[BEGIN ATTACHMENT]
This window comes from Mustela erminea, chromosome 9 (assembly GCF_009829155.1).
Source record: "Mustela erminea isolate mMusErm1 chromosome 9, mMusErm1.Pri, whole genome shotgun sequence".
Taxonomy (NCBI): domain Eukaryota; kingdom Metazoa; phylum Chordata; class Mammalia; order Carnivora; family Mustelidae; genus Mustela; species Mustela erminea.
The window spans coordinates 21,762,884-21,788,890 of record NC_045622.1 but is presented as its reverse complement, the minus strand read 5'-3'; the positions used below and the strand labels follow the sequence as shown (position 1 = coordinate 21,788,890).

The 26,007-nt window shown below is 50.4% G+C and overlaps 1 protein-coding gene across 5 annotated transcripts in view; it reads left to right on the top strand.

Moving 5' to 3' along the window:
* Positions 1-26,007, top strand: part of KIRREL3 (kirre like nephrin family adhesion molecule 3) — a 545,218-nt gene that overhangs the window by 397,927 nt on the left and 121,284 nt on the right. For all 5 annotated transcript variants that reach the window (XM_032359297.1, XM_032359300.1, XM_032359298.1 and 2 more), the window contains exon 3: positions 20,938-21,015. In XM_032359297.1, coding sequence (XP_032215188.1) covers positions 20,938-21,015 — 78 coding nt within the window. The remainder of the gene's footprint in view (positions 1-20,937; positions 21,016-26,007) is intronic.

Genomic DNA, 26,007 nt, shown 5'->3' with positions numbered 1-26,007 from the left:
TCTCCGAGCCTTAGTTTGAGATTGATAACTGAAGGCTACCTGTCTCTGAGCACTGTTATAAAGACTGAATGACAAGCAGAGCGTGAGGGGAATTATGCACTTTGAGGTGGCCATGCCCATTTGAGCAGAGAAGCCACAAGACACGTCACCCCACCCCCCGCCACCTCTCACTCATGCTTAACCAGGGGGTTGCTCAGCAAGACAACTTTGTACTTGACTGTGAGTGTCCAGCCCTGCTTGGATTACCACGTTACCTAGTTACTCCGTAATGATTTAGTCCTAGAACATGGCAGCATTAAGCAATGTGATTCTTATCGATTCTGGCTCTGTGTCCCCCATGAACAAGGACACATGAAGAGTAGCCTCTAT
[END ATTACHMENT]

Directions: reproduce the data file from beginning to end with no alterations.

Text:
This window comes from Mustela erminea, chromosome 9 (assembly GCF_009829155.1).
Source record: "Mustela erminea isolate mMusErm1 chromosome 9, mMusErm1.Pri, whole genome shotgun sequence".
Taxonomy (NCBI): domain Eukaryota; kingdom Metazoa; phylum Chordata; class Mammalia; order Carnivora; family Mustelidae; genus Mustela; species Mustela erminea.
The window spans coordinates 21,762,884-21,788,890 of record NC_045622.1 but is presented as its reverse complement, the minus strand read 5'-3'; the positions used below and the strand labels follow the sequence as shown (position 1 = coordinate 21,788,890).

The 26,007-nt window shown below is 50.4% G+C and overlaps 1 protein-coding gene across 5 annotated transcripts in view; it reads left to right on the top strand.

Moving 5' to 3' along the window:
* Positions 1-26,007, top strand: part of KIRREL3 (kirre like nephrin family adhesion molecule 3) — a 545,218-nt gene that overhangs the window by 397,927 nt on the left and 121,284 nt on the right. For all 5 annotated transcript variants that reach the window (XM_032359297.1, XM_032359300.1, XM_032359298.1 and 2 more), the window contains exon 3: positions 20,938-21,015. In XM_032359297.1, coding sequence (XP_032215188.1) covers positions 20,938-21,015 — 78 coding nt within the window. The remainder of the gene's footprint in view (positions 1-20,937; positions 21,016-26,007) is intronic.

Genomic DNA, 26,007 nt, shown 5'->3' with positions numbered 1-26,007 from the left:
TCTCCGAGCCTTAGTTTGAGATTGATAACTGAAGGCTACCTGTCTCTGAGCACTGTTATAAAGACTGAATGACAAGCAGAGCGTGAGGGGAATTATGCACTTTGAGGTGGCCATGCCCATTTGAGCAGAGAAGCCACAAGACACGTCACCCCACCCCCCGCCACCTCTCACTCATGCTTAACCAGGGGGTTGCTCAGCAAGACAACTTTGTACTTGACTGTGAGTGTCCAGCCCTGCTTGGATTACCACGTTACCTAGTTACTCCGTAATGATTTAGTCCTAGAACATGGCAGCATTAAGCAATGTGATTCTTATCGATTCTGGCTCTGTGTCCCCCATGAACAAGGACACATGAAGAGTAGCCTCTAT